International Journal of Surgery Case Reports 06/2015; 79. DOI:10.1016/j.ijscr.2015.06.012
  • Jakob W Kist · Sjoerd Nell · Bart de Keizer · Gerlof D Valk · Inne H M Borel Rinkes · Menno R Vriens ·

    Endocrine 06/2015; DOI:10.1007/s12020-015-0654-2 · 3.88 Impact Factor
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    ABSTRACT: 18F-fluorocholine PET-CT is a new imaging modality for the localization of pathological parathyroid glands in patients with primary hyperparathyroidism. The PET-CT is a combination scan that uses both the physiological information from the PET and the anatomical information from the CT. Uptake of the radio-isotope 18F-fluorocholine is increased in pathological parathyroid glands. 18F-fluorocholine PET-CT helps clinicians to localize the pathological parathyroid glands where conventional modalities fail to do so. This enables surgeons to carry out targeted minimal invasive surgery. It may also prevent the patient having to undergo a more extensive exploration, with its associated risks, and alleviate the necessity of taking medications with side effects. Although the literature on this subject is still scarce, preliminary results are promising. As any hospital with a PET-CT can perform the scan, we expect that its use in patients with hyperparathyroidism will increase over the next few years.
    Nederlands tijdschrift voor geneeskunde 06/2015; 159(37):A8840.

  • Pancreatology 06/2015; 15(3):S103-S104. DOI:10.1016/j.pan.2015.05.373 · 2.84 Impact Factor

  • Pancreatology 06/2015; 15(3):S85-S86. DOI:10.1016/j.pan.2015.05.315 · 2.84 Impact Factor

  • Pancreatology 06/2015; 15(3):S19. DOI:10.1016/j.pan.2015.05.101 · 2.84 Impact Factor
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    ABSTRACT: Open transthoracic esophagectomy is the worldwide gold standard in the treatment of resectable esophageal cancer. Robot-assisted minimally invasive thoraco-laparoscopic esophagectomy (RAMIE) for esophageal cancer may be associated with reduced blood loss, shorter intensive care unit (ICU) stay, and less cardiopulmonary morbidity; however, long-term oncologic results have not been reported to date. Between June 2007 and September 2011, a total of 108 patients with potentially resectable esophageal cancer underwent RAMIE at the University Medical Centre Utrecht, with curative intent. All data were recorded prospectively. Median duration of the surgical procedure was 381 min (range 264-636). Pulmonary complications were most common and were observed in 36 patients (33 %). Median ICU stay was 1 day, and median overall postoperative hospital stay was 16 days. In-hospital mortality was 5 %. The majority of patients (78 %) presented with T3 and T4 disease, and 68 % of patients had nodal-positive disease (cN1-3). In 65 % of patients, neoadjuvant treatment (chemotherapy 57 %, chemoradiotherapy 7 %, radiotherapy 1 %) was administered, and in 103 (95 %) patients, a radical resection (R0) was achieved. The median number of lymph nodes was 26, median follow-up was 58 months, 5-year overall survival was 42 %, median disease-free survival was 21 months, and median overall survival was 29 months. Tumor recurrence occurred in 51 patients and was locoregional only in 6 (6 %) patients, systemic only in 31 (30 %) patients, and combined in 14 (14 %) patients. RAMIE was shown to be oncologically effective, with a high percentage of R0 radical resections and adequate lymphadenectomy. RAMIE provided good local control with a low percentage of local recurrence at long-term follow up.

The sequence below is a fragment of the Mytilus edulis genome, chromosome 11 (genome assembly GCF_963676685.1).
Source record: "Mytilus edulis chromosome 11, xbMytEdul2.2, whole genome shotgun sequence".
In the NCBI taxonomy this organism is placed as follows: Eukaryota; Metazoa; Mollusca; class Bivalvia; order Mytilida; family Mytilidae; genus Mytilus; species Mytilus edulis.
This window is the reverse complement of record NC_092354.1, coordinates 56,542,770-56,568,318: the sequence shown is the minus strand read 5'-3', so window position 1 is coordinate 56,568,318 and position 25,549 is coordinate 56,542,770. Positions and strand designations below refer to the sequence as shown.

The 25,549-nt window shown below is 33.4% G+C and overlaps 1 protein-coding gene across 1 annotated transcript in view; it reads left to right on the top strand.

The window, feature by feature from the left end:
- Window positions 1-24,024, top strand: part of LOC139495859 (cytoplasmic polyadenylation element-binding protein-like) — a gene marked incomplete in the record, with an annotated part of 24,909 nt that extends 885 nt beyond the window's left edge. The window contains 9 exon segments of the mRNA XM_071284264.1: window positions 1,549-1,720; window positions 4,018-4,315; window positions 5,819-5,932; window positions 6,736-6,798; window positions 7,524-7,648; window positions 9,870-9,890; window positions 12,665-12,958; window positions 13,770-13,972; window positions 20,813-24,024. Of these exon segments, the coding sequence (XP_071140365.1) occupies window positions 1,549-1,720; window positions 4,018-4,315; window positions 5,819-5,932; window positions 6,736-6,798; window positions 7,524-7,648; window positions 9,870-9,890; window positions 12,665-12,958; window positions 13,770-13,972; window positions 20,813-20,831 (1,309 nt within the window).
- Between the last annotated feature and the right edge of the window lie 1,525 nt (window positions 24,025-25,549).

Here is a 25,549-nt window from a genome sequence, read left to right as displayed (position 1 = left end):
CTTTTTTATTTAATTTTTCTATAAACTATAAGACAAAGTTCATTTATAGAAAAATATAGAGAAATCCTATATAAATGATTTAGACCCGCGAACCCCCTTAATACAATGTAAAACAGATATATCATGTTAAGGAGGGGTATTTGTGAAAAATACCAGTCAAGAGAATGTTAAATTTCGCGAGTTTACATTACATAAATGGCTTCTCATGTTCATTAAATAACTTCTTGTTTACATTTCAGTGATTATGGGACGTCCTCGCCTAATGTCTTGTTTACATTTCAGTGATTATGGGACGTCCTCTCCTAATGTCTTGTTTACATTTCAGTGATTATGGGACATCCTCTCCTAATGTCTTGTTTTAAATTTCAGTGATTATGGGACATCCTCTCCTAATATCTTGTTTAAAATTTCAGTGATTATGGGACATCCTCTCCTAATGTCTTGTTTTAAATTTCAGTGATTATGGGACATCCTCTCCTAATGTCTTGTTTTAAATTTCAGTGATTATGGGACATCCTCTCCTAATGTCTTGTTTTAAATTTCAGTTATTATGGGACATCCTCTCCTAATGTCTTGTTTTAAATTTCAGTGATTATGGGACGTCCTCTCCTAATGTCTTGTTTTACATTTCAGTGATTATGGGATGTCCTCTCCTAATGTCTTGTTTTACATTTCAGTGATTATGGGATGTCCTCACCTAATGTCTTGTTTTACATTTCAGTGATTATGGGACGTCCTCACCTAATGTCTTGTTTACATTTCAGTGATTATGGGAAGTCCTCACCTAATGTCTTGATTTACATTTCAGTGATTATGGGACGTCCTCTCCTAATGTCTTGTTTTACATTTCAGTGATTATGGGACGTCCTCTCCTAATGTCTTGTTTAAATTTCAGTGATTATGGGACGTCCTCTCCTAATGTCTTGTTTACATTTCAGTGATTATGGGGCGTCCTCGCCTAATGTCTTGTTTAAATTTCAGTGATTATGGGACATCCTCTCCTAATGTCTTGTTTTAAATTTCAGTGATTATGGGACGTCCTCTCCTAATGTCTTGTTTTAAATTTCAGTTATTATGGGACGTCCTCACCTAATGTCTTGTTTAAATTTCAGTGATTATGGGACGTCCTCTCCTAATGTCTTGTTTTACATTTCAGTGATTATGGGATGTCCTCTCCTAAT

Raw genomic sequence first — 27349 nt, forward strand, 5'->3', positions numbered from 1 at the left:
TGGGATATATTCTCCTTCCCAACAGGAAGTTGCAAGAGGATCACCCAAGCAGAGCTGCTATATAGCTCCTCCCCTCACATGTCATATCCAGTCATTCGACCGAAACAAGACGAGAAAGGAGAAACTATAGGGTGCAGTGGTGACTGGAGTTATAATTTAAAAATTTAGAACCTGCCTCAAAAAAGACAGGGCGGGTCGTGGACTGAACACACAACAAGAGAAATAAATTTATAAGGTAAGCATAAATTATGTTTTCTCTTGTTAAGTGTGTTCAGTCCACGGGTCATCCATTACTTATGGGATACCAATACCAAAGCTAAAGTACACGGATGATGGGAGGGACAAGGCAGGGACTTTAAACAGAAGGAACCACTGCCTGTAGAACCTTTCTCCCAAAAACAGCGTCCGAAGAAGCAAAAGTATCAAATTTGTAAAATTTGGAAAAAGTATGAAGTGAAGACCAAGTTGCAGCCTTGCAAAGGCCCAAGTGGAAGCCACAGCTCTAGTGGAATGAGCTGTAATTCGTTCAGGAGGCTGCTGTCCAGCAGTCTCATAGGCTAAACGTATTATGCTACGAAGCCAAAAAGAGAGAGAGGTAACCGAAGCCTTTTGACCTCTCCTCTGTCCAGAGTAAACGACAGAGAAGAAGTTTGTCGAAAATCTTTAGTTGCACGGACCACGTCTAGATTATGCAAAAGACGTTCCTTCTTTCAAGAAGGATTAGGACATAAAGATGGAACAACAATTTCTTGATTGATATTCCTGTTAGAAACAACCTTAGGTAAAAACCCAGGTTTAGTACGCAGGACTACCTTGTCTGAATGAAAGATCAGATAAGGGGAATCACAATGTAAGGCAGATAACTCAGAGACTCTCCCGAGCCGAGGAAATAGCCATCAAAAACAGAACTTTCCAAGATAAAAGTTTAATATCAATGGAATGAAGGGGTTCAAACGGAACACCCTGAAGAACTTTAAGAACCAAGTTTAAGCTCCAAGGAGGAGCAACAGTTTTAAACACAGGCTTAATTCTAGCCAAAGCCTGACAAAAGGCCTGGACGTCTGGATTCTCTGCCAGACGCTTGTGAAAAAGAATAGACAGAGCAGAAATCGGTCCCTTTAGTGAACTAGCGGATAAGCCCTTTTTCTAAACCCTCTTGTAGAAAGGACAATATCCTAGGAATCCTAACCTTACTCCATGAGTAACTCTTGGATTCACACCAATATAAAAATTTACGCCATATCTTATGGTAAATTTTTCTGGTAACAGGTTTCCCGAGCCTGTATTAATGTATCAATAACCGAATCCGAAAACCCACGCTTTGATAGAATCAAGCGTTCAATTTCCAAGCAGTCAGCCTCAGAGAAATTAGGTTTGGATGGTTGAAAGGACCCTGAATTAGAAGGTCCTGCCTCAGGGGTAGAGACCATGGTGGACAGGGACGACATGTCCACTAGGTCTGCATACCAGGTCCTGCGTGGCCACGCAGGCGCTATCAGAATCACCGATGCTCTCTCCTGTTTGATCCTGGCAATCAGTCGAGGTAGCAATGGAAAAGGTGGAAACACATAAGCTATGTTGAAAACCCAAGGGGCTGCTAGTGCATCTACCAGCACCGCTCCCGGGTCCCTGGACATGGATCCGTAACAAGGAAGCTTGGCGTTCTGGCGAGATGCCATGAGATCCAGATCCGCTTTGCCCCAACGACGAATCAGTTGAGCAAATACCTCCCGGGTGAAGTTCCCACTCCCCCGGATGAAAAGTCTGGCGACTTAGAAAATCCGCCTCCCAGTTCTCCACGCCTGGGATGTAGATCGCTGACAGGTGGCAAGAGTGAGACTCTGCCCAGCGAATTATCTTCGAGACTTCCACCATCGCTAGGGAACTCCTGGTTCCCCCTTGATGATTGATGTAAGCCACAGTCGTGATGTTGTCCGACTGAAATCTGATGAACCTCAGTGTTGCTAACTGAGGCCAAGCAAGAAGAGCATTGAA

Annals of Surgical Oncology 05/2015; DOI:10.1245/s10434-015-4544-x · 3.93 Impact Factor